Expert Pruning to British Standard BS3998, 2010.
Tree pruning is the selective removal of branches from a tree for various reasons, including but not limited to, removal of dead branches, thinning out the crown to allow more light through, or reducing the overall size of the crown.
Tree pruning services should be carried out by a qualified tree surgeon/arborist to ensure the ongoing health of the tree, as well as the safety of persons carrying out the work. Tree pruning can be dangerous if unqualified.
Why call a professional?
Bad pruning or bad timing can be catastrophic!
Tree Surgeons have the tools, experience and expertise required for regular tree maintenance which can ensure their good health. They will craft a suitable tree care strategy and keep a check on the overall health of the trees. The objective is to keep them protected against diseases, insects and environmental conditions.
When the right pruning method is followed, you can enhance the trees’ safety, health and appearance. For example, pruning the limbs can also increase airflow through the canopy.
Though there are numerous benefits of tree pruning, homeowners often fail to identify the right time to prune the trees. You might even compromise your tree’s health if you follow incorrect procedures.
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Types of Tree Pruning
There are three commonly recognised options when pruning a tree. A tree surgeon may suggest Crown Reduction, Crown Thinning, or Crown Lifting/Raising.
The crown is the area that bears foliage. A crown reduction is the overall reduction in height and/or spread of the tree’s crown. Reducing the crown of a tree can be used to reduce mechanical stress on individual branches. Arborists can also use pruning to reduce stress on the whole tree through wind loading.
Sometimes a crown reduction can be carried out in order to make the tree more suitable for its immediate environment or, to reduce the effects of shading and light loss, etc.
Crucially, the final result should retain the main framework of the crown and ensure a significant proportion of the leaf-bearing structure is untouched. A similar, although smaller outline, will remain.
Crown reduction cuts should be as small as possible and in general not exceed 10cm diameter.
A measurement or percentage will specify a crown reduction. These measurements may reflect the finished result or refer to lengths of parts for removal to aid clarity, e.g. ‘crown reduce in height by 2.0m and lateral spread by 1.0m, all-round, to finished crown dimensions of 18m in height by 11m in spread (all measurements approximate.)’.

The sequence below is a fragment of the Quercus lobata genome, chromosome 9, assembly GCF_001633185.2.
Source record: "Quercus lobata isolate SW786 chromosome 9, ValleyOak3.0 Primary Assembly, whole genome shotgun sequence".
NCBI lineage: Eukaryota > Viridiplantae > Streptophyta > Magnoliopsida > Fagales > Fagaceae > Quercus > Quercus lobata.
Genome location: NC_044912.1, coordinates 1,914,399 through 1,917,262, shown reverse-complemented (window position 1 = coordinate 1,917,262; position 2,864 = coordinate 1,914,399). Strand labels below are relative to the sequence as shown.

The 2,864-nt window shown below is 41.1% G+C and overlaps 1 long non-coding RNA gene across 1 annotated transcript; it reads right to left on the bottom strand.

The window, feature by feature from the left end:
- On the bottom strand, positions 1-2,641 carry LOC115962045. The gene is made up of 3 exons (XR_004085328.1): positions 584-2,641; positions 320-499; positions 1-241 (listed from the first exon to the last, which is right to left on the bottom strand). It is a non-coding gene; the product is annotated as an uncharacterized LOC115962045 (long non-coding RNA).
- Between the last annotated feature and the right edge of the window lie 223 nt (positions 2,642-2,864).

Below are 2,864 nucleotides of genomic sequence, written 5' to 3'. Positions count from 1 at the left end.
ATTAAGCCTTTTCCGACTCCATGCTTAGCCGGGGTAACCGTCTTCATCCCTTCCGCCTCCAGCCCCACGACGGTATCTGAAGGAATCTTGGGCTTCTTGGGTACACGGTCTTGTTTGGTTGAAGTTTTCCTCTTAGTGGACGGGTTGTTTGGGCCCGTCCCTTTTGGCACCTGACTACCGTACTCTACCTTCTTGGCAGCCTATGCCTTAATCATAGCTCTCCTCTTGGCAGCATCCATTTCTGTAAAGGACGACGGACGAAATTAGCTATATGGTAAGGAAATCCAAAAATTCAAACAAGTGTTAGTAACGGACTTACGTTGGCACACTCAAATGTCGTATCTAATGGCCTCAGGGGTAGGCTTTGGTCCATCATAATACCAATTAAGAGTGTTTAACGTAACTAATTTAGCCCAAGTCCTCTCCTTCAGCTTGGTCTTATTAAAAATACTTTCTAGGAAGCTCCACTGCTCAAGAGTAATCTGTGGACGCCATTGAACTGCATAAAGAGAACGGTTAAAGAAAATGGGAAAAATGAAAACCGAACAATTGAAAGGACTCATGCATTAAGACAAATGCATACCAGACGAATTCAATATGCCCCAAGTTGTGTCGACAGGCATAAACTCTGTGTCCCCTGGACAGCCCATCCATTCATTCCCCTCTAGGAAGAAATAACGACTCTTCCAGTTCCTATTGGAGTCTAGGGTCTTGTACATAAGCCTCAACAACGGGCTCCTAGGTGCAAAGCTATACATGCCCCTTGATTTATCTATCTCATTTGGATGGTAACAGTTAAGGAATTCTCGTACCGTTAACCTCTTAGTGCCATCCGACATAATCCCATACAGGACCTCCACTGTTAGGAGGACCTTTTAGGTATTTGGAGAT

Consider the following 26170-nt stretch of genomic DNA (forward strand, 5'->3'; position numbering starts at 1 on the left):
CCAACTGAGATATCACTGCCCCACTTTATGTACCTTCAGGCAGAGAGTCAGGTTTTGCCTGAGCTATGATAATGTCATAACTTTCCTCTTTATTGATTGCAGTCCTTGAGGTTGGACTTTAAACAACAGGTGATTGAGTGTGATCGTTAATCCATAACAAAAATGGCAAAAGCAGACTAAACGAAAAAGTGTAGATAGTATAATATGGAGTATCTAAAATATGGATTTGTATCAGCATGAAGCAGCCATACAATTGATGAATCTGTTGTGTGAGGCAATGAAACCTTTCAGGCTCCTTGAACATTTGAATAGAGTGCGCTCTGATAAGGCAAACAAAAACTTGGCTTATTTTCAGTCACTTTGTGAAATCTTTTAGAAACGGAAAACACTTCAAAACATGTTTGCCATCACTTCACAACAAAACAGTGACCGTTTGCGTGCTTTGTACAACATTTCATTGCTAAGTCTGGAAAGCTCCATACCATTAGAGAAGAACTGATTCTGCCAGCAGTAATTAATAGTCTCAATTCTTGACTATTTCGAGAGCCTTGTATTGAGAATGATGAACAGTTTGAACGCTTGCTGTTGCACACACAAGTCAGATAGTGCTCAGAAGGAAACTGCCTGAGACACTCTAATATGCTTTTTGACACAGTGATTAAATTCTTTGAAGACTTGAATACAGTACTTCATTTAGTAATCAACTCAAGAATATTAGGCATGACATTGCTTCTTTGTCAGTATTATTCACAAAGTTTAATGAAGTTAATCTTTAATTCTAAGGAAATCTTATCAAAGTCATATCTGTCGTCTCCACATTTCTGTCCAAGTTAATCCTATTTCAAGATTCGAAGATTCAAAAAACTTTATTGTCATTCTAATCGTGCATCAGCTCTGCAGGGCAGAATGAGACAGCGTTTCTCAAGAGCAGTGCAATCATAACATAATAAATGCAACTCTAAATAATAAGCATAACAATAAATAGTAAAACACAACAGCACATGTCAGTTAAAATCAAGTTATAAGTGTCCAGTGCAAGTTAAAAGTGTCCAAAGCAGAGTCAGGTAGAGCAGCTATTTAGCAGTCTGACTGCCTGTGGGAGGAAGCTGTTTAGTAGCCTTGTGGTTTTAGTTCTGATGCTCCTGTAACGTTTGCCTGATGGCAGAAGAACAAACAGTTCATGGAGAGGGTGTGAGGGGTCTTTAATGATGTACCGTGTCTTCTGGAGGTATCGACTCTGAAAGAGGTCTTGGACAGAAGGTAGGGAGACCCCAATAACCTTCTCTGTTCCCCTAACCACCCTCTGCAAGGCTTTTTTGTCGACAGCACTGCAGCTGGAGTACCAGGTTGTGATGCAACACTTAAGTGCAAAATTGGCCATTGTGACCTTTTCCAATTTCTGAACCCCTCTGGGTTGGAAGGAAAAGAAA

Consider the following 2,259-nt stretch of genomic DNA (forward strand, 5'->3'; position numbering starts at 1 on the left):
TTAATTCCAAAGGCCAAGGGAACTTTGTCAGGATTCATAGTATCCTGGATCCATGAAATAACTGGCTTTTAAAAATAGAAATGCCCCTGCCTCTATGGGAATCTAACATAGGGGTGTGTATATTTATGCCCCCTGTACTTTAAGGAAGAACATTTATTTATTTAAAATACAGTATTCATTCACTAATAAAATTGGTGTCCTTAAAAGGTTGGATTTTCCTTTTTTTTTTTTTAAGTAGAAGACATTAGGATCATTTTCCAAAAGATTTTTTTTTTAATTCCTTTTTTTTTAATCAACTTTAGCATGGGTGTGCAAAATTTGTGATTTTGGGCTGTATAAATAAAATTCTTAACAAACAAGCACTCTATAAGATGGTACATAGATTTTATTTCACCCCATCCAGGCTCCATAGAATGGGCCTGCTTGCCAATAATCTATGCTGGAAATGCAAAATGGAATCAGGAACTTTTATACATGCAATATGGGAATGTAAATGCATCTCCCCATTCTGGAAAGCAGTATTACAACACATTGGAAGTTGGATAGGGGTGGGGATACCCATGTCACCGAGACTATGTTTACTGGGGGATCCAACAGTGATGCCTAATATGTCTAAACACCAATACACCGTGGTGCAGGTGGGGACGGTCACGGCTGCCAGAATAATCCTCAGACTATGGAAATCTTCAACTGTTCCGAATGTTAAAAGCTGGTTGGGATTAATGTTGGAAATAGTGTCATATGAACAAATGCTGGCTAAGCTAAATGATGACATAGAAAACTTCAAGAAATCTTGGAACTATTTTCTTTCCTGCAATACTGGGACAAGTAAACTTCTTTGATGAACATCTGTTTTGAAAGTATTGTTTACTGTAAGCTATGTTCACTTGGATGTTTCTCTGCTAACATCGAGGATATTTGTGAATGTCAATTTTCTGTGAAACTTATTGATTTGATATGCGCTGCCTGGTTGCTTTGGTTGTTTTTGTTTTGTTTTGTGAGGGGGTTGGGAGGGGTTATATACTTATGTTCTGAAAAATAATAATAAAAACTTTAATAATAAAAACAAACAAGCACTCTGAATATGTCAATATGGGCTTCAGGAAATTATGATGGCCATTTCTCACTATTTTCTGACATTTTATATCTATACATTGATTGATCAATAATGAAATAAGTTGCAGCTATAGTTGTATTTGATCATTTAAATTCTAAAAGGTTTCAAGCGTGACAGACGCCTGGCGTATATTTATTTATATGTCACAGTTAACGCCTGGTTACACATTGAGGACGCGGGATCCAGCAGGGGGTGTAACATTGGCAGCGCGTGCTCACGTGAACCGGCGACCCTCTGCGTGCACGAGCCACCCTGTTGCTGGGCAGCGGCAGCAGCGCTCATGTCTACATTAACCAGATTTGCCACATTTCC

Not all species are suitable for this service, and crown reduction should not be confused with ‘topping’, an indiscriminate and harmful treatment.
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A crown thin involves pruning/removing a certain proportion of leaf-bearing branches from the crown of the tree. Carrying out a crown thin will result in a reduced density of foliage evenly across the tree, allowing more light and air through, while maintaining the structure and shape of the tree. Usually applied to broad-leaf species, this tree pruning can also help reduce wind resistance & reduce the weight (not necessarily the leverage) in the crown.
Crown thinning is usually specified as a percentage, e.g. ‘crown thin by 20%’, and should not exceed 30% overall.
Our team of qualified tree surgeons are available to provide free advice and quotations in relation to our various tree services.
Removing the lowest branches on a tree is known as a crown lift or crown raise. Pruning for a crown lift would not normally include the removal of large structural branches growing from the main trunk of the tree as this can cause large wounds – which may decay over time.
Crown lifting on older or more mature trees is generally avoided. Removal of secondary branches or shortening of primary scaffold branches rather than removal may on occasion be acceptable.
Crown lifting is normally specified with reference to a fixed point, e.g ‘crown lift to give 2m clearance above garage roof’. This type of pruning/cutting would normally be limited to less than 15% of the existing crown, and should never exceed 1 third of the total tree height.
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STOP! Is your tree protected?
Many trees are legally protected. Felling or pruning of a protected tree without prior permission from your Local Planning Authority may be a criminal offence.
Always check for Tree Preservation Orders or Conservation Area restrictions prior to carrying out any works.
Our highly trained staff regularly work with local councils (South Tyneside, Sunderland, North Tyneside, Northumberland, Newcastle) in order to seek permission for tree work on behalf of our clients.
For free advice – call us on 0191 432 6167.
For free advice – telephone 0191 432 6167